Joe the Plumber has filed paperwork to run for Congress as a Republican in Ohio's Ninth District -- home to two of the most liberal Democrats in Congress.
It will be an uphill battle, to say the least.
Samuel Wurzelbacher, aka Joe the Plumber, had his five minutes of fame in 2008, when he attended a campaign event for then U.S. Sen. Barack Obama, D-Ill., and confronted Obama about his tax proposals: I'm getting ready to buy a [plumbing] company that makes $250 to $280,000 a year. Your new tax plan is going to tax me more, isn't it?
Obama responded, I think when you spread the wealth around, it's good for everybody. His Republican opponent, Sen. John McCain of Arizona, dubbed Wurzelbacher Joe the Plumber to emphasize his everyman, middle-class credentials and used the exchange to portray Obama as an enemy of hardworking Americans.
Seeking Another 15 Minutes of Fame, or A Capitol Hill Job?
Wurzelbacher acknowledged in 2008 that his fame was unlikely to last beyond the hyper-partisan climate of the presidential campaign, calling himself a flash in the pan and a novelty. But now, it seems he has decided to capitalize on the similarly hyper-partisan climate of the 2012 campaign.
People are looking for jobs, and there's a certain amount of desperation in this part of the country, Roman Schroeder, a consultant to Wurzelbacher, told The New York Times on Monday. Joe thinks he can do a better job and wants to know if other people feel the same way.
Wurzelbacher will face one of two Democratic incumbents: Marcy Kaptur or Dennis Kucinich, both longtime members of Congress and members of the Congressional Progressive Caucus. Kaptur and Kucinich are competing for the Democratic nomination after their seats were combined in redistricting.
The former Ninth District, which includes Toledo, has not elected a Republican since 1980. The 10th District, which includes Cleveland and is currently represented by Kucinich, last elected a Republican somewhat more recently, in 1994.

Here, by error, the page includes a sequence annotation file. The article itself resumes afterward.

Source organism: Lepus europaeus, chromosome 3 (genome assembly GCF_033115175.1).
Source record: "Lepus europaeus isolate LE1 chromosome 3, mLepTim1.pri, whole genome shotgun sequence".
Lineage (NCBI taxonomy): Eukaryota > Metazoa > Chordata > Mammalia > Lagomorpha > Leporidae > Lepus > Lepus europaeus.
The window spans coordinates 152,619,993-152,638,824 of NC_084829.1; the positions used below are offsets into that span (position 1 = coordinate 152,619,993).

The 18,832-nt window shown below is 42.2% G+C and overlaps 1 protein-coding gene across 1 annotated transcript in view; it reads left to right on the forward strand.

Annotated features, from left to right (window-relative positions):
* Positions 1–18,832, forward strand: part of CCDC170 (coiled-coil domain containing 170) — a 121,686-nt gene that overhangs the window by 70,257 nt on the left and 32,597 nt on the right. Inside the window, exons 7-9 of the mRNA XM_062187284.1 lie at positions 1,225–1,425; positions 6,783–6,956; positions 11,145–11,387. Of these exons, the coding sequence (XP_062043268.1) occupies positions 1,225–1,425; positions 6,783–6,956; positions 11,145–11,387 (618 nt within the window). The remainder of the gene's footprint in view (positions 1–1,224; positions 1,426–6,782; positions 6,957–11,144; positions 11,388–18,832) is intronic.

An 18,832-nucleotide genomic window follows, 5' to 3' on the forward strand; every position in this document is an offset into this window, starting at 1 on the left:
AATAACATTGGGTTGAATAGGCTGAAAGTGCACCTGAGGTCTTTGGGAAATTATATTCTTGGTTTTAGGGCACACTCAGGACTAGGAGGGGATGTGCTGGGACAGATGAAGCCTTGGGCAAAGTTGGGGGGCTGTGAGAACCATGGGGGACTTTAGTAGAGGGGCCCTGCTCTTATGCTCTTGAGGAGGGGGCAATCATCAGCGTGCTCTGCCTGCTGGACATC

Running in Democratic Stronghold
The Ninth District is ranked D+10 on the Cook Partisan Voting Index, meaning a Democratic candidate would generally be expected to receive 10 percentage points more votes than the national average. The 10th District is ranked D+8.
Based both on past election results and on the Cook rankings, neither district is very likely to elect a Republican, especially a conservative Republican like Wurzelbacher. He is also at a disadvantage because of his lack of political experience, especially if his opponent ends up being Kaptur, who has served in Congress since 1983 and ranks 25th out of 435 House members in terms of seniority.
Since 2008, when he campaigned for McCain and his running mate, former Gov. Sarah Palin, R-Alaska, Wurzelbacher has been outspoken about his conservative positions. He has spoken at several Tea Party events, including one in Cincinnati in 2010, at which he told Tea Partiers not to cave to a bunch of liberal pansies.
Schroeder, Wurzelbacher's consultant, called the campaign exploratory and said that Wurzelbacher would decide by Oct. 25 whether to stay in the race.